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Is peer moderating a good practice?
What are your thoughts on having someone else not involved in the project moderate research?
I’ve read that it can help remove bias since people working on the project can be “too close to the project”.
I’d be wary of having someone who had been too involved in building something actually testing it. It is so, so difficult to not ask loaded questions which ‘give the game away’.
Ideally you have someone in the company who isn’t a designer who does the testing, as testing is a skillset in its own right.
There are pros and cons to this approach.
- Individual designers are removed from watching users react with strong negative emotions and hurtful words, which can protect junior and sensitive designers. Peer moderation, when done correctly, adds a filter to the feedback.
- Enforces accountability – individual designers can’t ram their work through testing to get the results they want.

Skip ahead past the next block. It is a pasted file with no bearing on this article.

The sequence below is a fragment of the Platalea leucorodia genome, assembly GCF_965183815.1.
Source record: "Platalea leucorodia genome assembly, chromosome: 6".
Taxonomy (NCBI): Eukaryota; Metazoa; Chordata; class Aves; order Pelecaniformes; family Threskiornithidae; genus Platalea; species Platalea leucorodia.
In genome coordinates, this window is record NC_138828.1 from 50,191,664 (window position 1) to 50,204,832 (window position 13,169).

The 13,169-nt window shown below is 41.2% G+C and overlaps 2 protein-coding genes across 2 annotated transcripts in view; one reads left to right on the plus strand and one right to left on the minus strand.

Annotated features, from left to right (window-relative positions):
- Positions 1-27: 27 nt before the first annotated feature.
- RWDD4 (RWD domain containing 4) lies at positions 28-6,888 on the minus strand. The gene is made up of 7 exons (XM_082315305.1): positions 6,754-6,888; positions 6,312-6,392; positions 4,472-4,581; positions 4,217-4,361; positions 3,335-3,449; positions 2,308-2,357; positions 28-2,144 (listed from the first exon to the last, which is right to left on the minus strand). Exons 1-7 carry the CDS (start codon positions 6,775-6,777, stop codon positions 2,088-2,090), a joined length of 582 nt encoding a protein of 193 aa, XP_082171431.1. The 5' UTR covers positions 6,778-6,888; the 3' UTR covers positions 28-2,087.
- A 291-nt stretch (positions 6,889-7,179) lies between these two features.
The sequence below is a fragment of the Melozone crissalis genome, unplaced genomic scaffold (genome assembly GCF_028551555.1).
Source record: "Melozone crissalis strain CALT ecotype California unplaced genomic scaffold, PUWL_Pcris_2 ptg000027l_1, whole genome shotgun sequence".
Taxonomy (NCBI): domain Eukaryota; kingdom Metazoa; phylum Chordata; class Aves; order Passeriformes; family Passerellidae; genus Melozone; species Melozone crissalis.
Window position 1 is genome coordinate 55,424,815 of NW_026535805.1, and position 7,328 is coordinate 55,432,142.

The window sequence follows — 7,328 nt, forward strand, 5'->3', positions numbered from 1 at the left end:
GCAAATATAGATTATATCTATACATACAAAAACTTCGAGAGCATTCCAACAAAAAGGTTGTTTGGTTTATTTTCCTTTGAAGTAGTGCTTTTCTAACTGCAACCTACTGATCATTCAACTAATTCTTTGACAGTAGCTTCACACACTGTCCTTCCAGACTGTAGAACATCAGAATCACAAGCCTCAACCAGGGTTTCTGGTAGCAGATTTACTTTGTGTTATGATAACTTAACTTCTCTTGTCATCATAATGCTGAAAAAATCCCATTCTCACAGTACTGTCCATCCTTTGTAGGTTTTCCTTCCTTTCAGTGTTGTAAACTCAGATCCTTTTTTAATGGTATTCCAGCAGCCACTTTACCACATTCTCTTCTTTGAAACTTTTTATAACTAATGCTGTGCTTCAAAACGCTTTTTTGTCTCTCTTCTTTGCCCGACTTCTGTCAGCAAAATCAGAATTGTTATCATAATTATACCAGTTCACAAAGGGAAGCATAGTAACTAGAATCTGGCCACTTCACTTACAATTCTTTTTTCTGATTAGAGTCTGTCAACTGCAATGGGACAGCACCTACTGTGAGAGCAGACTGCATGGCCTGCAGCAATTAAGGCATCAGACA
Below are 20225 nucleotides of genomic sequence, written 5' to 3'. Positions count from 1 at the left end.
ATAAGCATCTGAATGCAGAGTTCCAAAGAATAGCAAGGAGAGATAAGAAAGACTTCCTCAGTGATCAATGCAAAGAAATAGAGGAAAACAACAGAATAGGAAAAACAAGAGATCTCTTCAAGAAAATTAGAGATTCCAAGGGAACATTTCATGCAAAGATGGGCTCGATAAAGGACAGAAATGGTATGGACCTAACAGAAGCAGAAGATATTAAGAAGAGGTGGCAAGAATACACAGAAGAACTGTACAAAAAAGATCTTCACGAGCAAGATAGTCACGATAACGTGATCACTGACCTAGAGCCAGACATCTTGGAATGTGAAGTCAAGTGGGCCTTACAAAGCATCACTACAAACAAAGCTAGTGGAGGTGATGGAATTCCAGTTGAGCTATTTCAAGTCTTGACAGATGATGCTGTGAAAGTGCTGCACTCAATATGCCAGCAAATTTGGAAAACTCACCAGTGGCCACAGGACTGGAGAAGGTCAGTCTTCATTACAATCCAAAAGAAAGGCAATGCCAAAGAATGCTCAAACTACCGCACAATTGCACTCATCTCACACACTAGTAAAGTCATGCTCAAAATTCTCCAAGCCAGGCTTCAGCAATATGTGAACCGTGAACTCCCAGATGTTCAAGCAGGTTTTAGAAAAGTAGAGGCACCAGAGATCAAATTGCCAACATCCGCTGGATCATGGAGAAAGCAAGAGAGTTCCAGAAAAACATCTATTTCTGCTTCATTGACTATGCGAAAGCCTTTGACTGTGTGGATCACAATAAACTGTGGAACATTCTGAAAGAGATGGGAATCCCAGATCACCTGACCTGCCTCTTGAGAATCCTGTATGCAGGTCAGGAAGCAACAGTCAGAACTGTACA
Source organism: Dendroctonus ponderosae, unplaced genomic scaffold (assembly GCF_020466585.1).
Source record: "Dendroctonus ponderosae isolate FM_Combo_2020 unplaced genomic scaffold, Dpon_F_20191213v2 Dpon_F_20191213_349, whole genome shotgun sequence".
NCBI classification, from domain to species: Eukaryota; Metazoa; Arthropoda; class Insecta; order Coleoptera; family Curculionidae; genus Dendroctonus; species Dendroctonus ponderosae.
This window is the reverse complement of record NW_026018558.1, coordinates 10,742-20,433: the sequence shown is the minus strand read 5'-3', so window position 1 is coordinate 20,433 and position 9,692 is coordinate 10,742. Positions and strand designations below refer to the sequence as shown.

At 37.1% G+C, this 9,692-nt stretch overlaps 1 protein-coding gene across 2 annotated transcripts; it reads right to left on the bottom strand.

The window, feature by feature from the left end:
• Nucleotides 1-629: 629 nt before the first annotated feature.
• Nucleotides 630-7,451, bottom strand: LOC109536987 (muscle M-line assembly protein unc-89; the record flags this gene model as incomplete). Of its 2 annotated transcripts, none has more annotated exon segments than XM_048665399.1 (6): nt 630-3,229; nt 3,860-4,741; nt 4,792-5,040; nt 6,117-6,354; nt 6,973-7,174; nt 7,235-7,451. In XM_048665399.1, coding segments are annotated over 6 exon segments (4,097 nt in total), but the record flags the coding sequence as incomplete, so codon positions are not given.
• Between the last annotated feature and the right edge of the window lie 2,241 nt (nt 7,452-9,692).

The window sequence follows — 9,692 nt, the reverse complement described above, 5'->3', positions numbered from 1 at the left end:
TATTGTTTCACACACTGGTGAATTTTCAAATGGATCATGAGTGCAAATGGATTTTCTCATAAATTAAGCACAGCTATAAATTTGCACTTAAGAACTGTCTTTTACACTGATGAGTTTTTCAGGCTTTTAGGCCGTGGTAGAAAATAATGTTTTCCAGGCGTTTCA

- Making every designer a tester can be like having developers QA each others’ work. The bugs become everyone’s problem, not just the QA/researcher’s problem.
- This approach assumes that everyone on the team is competent at user research, and can make test subjects feel at ease. There’s a lot of skill that has to go into that.
- This could be really hard to do with globally distributed teams in different time zones.
- Team dynamics might create awkward situations. For example, junior designers testing an intimidating principal designer’s work could create an uncomfortable situation for both if the test feedback is negative. Likewise, researchers might struggle to maintain impartiality when testing a friend’s (or rival’s) concept.
- Is it in the organization’s best interest to remove designers from seeing users struggle with their own work, even if there are hurt feelings? Filtered, sanitized research results don’t always help designers become better.
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